Today's biopsy of an abnormality in Nancy Reagan's left breast is likely to show cancer, but because the suspicious area was found by X-ray when it was too small to feel, it will probably be curable with surgery, breast cancer experts said yesterday.

Cancer experts praised some aspects of the First Lady's treatment, saying that the fact that the abnormality showed up on an annual mammogram will help persuade women of the value of regular X-rays of the breasts. Breast cancer strikes 1 out of 10 American women, and mammograms are widely recommended after age 40 to increase the chance of finding tumors at an early, curable stage.

But they said that Nancy Reagan's advance decision to have her breast removed immediately if a malignancy is found is at odds with many doctors' preference for a two-step procedure, in which a biopsy is done first and further treatment is delayed to allow the patient time to choose among options.

The appearance of a abnormal area on the First Lady's mammogram -- one that was not seen on last year's test -- is very likely, in a woman her age, to mean cancer, experts said. "Finding it by mammogram is the most favorable possible situation," said Dr. Samuel Hellman, medical director of Memorial-Sloan Kettering Cancer Center in New York. "The most important variable in the prognosis is whether it has spread to lymph nodes under the arm. The smaller the {tumor}, the less likely the spread."

Experts said early breast cancer can show up on a mammogram either as a shadow or a pattern of white flecks called calcifications. Nancy Reagan's doctors will use a technique called needle localization to pinpoint the suspicious area of the breast so that surgeons can remove it for examination. In this technique, the skin of the breast will first be numbed with a local anesthetic. Then, a radiologist will place a fine needle into the area as a marker and will take an X-ray to make certain that the tip of the needle is at the exact site of the abnormality.

With the needle still in place, Nancy Reagan will be moved to the operating room. Using a local anesthetic, her surgeons will remove a tissue sample from the area around the needle's tip. The sample will be X-rayed to make sure it contains the entire abnormality. Then pathologists will freeze part of it, cut it into thin slices and examine it under a microscope, looking for cancer.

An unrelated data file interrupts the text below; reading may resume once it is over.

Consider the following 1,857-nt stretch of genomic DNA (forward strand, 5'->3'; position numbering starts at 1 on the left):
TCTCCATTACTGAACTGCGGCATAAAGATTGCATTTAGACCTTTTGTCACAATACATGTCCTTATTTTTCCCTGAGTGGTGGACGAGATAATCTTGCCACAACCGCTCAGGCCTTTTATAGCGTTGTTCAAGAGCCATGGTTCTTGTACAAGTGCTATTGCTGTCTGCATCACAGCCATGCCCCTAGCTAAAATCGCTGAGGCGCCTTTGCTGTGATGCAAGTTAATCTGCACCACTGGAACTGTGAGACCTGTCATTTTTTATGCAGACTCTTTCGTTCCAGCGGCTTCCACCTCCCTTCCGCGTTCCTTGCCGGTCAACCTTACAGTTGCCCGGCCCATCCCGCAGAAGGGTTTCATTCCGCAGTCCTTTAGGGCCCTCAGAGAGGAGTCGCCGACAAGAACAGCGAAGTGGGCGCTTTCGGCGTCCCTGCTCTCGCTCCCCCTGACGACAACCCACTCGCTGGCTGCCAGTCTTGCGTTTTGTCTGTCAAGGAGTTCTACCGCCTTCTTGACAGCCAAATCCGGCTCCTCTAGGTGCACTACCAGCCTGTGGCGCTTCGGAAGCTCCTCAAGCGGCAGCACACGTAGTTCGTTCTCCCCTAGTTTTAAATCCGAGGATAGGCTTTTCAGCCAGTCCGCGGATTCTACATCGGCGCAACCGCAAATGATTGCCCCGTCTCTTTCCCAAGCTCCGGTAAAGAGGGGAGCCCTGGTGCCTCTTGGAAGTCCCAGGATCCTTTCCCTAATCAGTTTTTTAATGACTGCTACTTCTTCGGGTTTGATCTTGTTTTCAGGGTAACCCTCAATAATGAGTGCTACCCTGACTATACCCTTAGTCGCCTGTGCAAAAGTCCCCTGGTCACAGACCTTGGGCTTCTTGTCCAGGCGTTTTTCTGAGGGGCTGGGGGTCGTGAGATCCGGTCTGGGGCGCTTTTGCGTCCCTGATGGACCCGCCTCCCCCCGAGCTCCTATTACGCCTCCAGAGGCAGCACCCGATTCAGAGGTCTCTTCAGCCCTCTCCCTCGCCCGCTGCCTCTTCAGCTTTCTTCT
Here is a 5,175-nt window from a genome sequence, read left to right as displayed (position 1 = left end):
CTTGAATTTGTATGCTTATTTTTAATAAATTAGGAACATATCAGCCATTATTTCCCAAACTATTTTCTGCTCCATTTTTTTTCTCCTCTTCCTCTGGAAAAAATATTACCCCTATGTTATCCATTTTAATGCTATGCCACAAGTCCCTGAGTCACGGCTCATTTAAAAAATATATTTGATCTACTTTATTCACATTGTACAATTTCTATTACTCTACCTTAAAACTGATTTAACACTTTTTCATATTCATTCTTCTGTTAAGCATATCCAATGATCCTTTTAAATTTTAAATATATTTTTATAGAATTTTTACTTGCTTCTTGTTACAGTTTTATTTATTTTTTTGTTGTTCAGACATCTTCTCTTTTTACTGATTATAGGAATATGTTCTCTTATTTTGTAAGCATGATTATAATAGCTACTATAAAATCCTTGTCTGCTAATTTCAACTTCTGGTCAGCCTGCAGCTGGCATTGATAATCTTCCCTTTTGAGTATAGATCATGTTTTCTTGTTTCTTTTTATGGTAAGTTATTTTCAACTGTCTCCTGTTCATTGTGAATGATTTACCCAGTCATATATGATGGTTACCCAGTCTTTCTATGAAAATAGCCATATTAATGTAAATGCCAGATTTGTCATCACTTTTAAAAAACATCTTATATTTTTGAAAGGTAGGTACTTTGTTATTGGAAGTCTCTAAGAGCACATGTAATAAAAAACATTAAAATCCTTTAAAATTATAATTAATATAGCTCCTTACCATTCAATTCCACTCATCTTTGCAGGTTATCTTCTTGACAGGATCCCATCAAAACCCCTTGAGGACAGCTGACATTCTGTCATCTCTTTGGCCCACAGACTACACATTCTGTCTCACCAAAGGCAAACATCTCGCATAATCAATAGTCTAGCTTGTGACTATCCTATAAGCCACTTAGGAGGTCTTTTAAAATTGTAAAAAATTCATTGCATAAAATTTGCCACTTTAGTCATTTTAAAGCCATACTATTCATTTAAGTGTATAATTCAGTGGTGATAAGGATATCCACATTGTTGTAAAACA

If cancer is found, Nancy Reagan will be put under general anesthesia and the surgical team, led by Dr. Donald McIlrath of the Mayo Clinic, will perform a modified radical mastectomy. In this operation, the entire breast is removed, as well as small, bean-shaped structures called lymph nodes found underneath the breast and in the armpit. Some surgeons also remove a chest muscle underlying the breast called the pectoralis minor.

Removal of the lymph nodes is critical because they must be examined microscopically to determine whether breast cancer has spread. If the tumor is smaller than four-fifths of an inch in diameter and no cancer cells are found in the lymph nodes, the tumor is considered Stage 1. The chance that such a cancer will be cured by surgery is 90 to 95 percent, several experts said yesterday.

If cancer cells are found in lymph nodes, it often means that the cancer has spread to other regions of the body. The tumor is then considered Stage 2, and the chance that the woman will be alive five years later falls to between 65 and 75 percent, experts said.

The smaller a tumor, the smaller the likelihood that it will have spread to the lymph nodes. But even when tumors are so small that they can only be detected by mammogram, they still are found to involve the lymph nodes in 20 percent of cases, according to Dr. Rudolph Almaraz, an assistant professor of surgery and oncology at Johns Hopkins University Medical School.

If cancer is found, pathologists will examine the cells microscopically to determine which of the approximately 15 types of breast cancer is present. They will also test the tumor to see if its cells are sensitive to the female hormones estrogen and progesterone.

Whether any further treatment such as chemotherapy or other medications would be needed depends upon the size and type of tumor, the result of lymph node examination, and on whether the tumor is hormone-sensitive, experts said.

Doctors interviewed yesterday said that if Nancy Reagan undergoes a mastectomy, she will have chosen the more conservative of two equally effective treatments available to most women with early breast cancer.

Between one-quarter and one-third of women with breast cancer treated at Memorial Sloan-Kettering, Georgetown University Medical Center and hospitals affiliated with Harvard Medical School, are choosing as an alternative treatment lumpectomy and lymph node removal followed by radiation therapy, according to Dr. William F. Feller, an associate professor of surgery at Georgetown University Medical Center.

Whether radiation therapy can be used as an alternative to mastectomy depends upon the size and location of the tumor, the size of the breast and other factors, according to Dr. Christine Berg, a radiation oncologist at Georgetown. It requires six to seven weeks of daily treatments, and in an older woman, can sometimes weaken the ribs and cause painful fractures.

Its advantage, Berg said, is that "you do have a breast that looks very much like the original breast after radiation therapy."

Surgeons interviewed said that a modified radical mastectomy is a low-risk operation, seldom causing excessive blood loss or other complications. Unlike the outmoded radical mastectomy, in which removal of several muscles left a patient with a weakened, swollen arm, a modified radical mastectomy causes no disability, Almaraz said. He added that most patients leave the hospital within three to five days after surgery and resume their normal activities after about three weeks.